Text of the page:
Over the last few years, technological advances in rescue beacons has reduced the time to locate the burial spot of avalanche victims dramatically.  Unfortunately, the time it takes to dig the victims out is the most time consuming part of a rescue, and also the part that is probably the least discussed and the least practiced.  The group that was at Mt Spokane yesterday is a great example of the typical backcountry skier.  We are all proficient in the use of a rescue beacon, and can locate multiple victims fairly quickly, but, with the exception of two or three, we had given very little thought to the actual rescue.  As is his style, Rick put together a training day that was educational, fun, practical, and eye opening into the dangers of our sport.

Now, the point of my ramblings.  Backcountry skiing is inherently a dangerous sport.  The risk of death by avalanche is always there.  I am by no means an expert, and am in fact not that experienced.  I only go into the backcountry with a few people that I trust, and I have worked hard to gain enough knowledge not to have to trust anyone blindly, but the risk is always there.  I am a responsible man, and I take my responsibilities toward my family very seriously.  So, why do I go into the backcountry?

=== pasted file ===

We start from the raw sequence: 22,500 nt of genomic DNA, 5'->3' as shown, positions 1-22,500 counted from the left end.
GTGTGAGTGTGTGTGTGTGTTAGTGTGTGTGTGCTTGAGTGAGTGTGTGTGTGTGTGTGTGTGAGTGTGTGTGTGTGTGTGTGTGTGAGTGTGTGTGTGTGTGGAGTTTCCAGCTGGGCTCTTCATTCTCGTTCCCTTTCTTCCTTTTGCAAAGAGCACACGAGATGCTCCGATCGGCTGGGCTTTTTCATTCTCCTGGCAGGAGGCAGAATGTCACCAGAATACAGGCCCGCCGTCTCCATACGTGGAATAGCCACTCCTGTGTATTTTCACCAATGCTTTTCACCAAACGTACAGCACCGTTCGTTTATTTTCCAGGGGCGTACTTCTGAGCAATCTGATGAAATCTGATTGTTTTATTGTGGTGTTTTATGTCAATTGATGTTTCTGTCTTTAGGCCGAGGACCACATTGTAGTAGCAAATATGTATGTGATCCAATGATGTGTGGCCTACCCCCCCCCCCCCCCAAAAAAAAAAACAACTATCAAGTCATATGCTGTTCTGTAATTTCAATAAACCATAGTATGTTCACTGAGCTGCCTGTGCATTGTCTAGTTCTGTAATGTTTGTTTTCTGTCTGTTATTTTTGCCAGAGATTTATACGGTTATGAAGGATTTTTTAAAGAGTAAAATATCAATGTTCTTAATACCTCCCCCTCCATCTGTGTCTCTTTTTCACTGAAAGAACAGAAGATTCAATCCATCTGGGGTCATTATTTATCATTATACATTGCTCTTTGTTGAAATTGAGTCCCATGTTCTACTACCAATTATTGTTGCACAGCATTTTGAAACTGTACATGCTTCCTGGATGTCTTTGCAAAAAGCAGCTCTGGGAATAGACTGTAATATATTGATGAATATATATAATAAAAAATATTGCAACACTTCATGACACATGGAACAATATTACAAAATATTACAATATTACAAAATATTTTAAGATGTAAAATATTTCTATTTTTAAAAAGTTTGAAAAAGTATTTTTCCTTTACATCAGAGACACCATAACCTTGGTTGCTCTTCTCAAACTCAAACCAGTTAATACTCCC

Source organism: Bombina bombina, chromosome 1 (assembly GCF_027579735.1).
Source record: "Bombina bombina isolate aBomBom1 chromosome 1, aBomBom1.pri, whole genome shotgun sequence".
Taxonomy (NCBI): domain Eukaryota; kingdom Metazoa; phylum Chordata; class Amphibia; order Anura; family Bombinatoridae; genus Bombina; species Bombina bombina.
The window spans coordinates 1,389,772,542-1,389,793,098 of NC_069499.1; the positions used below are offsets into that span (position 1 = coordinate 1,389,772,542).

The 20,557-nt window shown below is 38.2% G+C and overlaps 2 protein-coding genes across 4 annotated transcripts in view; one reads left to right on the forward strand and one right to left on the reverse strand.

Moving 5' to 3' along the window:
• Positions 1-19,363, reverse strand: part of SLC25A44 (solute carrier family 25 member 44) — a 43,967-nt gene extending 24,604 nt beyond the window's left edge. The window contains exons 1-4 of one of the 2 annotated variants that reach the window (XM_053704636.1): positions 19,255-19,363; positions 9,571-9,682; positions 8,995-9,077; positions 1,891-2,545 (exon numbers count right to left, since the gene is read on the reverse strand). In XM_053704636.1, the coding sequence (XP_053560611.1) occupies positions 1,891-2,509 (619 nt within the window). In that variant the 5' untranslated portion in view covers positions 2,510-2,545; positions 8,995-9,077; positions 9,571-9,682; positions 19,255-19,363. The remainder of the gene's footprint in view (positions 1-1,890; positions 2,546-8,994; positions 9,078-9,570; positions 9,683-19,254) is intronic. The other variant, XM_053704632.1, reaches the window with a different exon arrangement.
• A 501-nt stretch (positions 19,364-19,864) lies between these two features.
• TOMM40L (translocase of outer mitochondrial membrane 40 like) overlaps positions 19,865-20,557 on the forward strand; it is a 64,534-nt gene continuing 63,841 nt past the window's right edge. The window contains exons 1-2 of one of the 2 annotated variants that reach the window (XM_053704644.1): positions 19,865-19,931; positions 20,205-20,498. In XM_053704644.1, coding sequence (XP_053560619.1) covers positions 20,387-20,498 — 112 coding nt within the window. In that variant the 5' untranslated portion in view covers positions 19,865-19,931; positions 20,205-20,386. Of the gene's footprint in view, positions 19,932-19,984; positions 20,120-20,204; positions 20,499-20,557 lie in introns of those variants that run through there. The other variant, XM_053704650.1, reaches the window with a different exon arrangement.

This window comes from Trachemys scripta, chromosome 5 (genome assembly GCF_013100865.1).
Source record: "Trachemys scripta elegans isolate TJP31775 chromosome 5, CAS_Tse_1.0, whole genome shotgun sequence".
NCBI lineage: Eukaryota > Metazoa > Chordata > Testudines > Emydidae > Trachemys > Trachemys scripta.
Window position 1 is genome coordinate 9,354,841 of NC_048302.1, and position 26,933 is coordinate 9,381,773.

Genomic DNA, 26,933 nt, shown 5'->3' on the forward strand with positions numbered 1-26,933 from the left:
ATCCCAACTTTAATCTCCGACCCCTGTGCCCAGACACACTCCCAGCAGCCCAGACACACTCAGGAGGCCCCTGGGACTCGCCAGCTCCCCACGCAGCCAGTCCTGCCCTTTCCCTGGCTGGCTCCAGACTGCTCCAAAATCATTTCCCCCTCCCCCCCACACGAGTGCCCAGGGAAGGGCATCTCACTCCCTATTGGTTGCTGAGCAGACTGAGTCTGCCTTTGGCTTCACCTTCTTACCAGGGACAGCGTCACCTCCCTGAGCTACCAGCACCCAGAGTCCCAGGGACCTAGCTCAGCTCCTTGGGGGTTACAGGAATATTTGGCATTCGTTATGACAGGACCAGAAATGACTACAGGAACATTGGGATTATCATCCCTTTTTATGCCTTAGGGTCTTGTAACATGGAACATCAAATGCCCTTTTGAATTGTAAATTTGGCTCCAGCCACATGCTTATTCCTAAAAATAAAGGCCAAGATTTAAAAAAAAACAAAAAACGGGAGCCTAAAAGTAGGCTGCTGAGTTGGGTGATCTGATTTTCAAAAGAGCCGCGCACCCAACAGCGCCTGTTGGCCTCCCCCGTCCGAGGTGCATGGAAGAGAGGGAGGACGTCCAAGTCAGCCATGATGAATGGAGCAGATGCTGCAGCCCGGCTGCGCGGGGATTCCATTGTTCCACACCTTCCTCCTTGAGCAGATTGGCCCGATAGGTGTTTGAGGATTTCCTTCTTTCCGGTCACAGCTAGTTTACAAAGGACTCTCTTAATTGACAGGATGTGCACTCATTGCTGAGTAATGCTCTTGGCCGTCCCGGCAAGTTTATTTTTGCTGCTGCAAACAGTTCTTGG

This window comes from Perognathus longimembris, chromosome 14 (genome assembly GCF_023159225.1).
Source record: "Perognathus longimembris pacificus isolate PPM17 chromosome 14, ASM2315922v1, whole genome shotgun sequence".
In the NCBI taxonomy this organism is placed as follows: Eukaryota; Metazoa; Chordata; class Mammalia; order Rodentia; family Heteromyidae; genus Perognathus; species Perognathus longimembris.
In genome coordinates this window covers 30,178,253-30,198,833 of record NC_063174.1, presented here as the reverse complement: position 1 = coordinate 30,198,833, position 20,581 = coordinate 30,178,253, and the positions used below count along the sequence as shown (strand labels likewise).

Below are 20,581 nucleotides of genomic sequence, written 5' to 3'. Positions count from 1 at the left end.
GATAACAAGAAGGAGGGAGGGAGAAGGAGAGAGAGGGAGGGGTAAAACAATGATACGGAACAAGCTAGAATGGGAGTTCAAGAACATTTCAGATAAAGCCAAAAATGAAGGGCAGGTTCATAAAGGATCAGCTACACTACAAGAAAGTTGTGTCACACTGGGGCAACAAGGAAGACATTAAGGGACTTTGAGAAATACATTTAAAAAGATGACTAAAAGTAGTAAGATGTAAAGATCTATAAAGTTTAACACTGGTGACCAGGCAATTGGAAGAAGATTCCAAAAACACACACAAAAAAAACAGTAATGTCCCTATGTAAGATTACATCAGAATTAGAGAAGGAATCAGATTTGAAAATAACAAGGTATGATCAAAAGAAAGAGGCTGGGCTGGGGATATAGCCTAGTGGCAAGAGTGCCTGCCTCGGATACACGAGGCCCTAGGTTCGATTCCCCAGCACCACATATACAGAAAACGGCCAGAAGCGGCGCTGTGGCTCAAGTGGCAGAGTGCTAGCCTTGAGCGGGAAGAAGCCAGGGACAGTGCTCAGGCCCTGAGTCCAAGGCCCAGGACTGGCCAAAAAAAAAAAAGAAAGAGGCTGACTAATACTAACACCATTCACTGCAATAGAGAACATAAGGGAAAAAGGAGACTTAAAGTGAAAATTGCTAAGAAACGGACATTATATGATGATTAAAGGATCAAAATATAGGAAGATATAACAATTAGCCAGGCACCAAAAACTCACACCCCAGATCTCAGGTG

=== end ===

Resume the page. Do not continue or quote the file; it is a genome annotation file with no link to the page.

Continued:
The only reason that I can come up with, is that this is who I am.  I have a need to be in the middle of those places that most people are content to see from a distance, or in a photograph.  I am a skier, a cyclist, an athlete.  I am not a PTA, or a Rehab Director, those are merely what I do.  The great schism is that I am a husband, and I struggle with what I risk.

When I went out yesterday, it was at the tail end of a three day fight with a cold.  By the time I got home yesterday afternoon, I was running a fever, and quite miserable.  Some people might question my judgement of spending the day outdoors in January, being cold and wet, when I was already sick.  But I needed that training.  It is important stuff for the backcountry enthusiast, no matter what your mode of travel is.  Education of all aspects of backcountry sking is my priority.  After all, it is who I am.  

Friday, January 2, 2009

Ski Shape

Yesterday, after spending the day skiing hard, I had planned on writing a post about skiing oneself into shape.  Unfortunately, I fell asleep, so I'll try it again tonight.

One of the many benefits of commuting to work by bicycle, is that it keeps me in pretty good shape.  This year was especially good, because I was able to stay on the bike so late into the season, and even though the snow was a little later in coming this year, I am still going into the season in pretty good shape.  The lungs are there, the cardio is there, and the quads are still pretty strong.  But, bike riding is bike riding, and skiing is skiing.  In other words, even though the bike keeps me in shape, those first few days of hard skiing kick my ass.